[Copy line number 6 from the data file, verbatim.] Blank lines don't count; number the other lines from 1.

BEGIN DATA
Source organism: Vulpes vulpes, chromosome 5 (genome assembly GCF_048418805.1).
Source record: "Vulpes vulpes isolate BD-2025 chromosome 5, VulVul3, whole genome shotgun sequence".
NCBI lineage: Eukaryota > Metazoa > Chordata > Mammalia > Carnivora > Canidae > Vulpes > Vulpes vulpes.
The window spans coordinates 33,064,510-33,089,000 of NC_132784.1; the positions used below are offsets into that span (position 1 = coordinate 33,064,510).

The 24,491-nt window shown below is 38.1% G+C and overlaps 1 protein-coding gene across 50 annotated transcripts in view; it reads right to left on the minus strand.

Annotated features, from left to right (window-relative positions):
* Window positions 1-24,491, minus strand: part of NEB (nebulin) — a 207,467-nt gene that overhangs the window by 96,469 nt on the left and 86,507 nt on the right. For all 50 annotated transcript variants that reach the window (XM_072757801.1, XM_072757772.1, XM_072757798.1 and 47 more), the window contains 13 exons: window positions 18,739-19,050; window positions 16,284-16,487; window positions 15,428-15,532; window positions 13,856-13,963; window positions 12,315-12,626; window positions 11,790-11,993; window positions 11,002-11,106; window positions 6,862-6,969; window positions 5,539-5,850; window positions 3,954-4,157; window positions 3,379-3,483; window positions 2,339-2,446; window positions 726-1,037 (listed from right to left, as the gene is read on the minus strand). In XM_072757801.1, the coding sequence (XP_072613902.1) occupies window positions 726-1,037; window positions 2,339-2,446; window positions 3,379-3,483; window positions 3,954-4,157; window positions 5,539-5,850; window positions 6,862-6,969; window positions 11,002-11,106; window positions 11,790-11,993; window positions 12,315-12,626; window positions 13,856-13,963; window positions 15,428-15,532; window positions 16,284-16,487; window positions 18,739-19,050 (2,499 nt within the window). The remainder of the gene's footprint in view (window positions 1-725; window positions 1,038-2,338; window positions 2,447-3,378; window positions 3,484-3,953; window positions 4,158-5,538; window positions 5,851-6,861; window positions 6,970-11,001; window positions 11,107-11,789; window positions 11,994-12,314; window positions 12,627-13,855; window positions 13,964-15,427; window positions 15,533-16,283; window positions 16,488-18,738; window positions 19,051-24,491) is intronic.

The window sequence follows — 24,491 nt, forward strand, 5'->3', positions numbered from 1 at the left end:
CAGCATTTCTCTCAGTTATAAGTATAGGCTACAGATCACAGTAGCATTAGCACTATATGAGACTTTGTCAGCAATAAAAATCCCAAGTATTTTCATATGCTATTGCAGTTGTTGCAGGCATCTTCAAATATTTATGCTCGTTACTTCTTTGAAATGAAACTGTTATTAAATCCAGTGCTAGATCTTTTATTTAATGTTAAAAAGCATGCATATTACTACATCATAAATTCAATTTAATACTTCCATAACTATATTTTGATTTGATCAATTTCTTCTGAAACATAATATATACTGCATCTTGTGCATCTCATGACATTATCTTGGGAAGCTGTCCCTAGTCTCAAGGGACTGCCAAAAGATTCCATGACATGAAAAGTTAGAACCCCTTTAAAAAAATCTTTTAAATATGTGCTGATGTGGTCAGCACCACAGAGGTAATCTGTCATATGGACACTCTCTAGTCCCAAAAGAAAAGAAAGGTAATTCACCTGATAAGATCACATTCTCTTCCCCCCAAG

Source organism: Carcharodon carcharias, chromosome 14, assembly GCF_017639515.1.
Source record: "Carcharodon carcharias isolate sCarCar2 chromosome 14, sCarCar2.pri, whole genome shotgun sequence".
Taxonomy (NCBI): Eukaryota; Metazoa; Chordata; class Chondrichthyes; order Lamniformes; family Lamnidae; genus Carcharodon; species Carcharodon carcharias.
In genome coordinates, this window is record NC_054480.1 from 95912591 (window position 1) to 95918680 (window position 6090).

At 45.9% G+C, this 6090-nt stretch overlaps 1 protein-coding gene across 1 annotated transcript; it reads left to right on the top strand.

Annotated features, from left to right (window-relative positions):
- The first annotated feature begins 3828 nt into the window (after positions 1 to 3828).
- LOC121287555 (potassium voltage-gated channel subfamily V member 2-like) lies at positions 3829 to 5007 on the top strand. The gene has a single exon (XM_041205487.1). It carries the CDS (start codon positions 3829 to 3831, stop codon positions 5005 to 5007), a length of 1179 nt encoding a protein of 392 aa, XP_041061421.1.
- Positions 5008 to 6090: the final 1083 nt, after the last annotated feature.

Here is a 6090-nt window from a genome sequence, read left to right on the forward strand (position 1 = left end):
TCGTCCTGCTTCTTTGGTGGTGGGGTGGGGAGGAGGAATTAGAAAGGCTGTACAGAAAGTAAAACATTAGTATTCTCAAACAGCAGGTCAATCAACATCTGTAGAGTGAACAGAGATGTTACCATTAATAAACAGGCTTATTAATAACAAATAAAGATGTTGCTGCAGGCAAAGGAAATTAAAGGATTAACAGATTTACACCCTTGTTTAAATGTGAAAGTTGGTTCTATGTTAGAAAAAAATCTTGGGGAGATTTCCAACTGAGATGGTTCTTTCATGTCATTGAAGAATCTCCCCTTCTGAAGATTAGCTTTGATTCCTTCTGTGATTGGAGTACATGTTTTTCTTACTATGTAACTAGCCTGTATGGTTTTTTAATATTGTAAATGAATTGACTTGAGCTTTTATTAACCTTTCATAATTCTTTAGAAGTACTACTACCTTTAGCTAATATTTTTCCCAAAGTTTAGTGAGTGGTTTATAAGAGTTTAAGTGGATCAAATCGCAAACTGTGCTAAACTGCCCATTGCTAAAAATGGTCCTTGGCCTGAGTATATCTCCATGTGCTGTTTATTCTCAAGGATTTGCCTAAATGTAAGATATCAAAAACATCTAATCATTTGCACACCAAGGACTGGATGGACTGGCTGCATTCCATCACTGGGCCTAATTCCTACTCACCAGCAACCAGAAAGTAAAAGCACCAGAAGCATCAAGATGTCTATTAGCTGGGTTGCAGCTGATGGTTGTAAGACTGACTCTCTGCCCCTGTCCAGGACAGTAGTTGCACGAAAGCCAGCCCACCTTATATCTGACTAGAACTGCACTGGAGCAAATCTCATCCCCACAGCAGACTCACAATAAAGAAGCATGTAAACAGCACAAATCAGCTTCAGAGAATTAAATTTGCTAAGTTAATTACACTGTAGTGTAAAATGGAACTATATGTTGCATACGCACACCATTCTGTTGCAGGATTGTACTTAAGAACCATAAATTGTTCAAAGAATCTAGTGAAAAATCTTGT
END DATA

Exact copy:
Annotated features, from left to right (window-relative positions):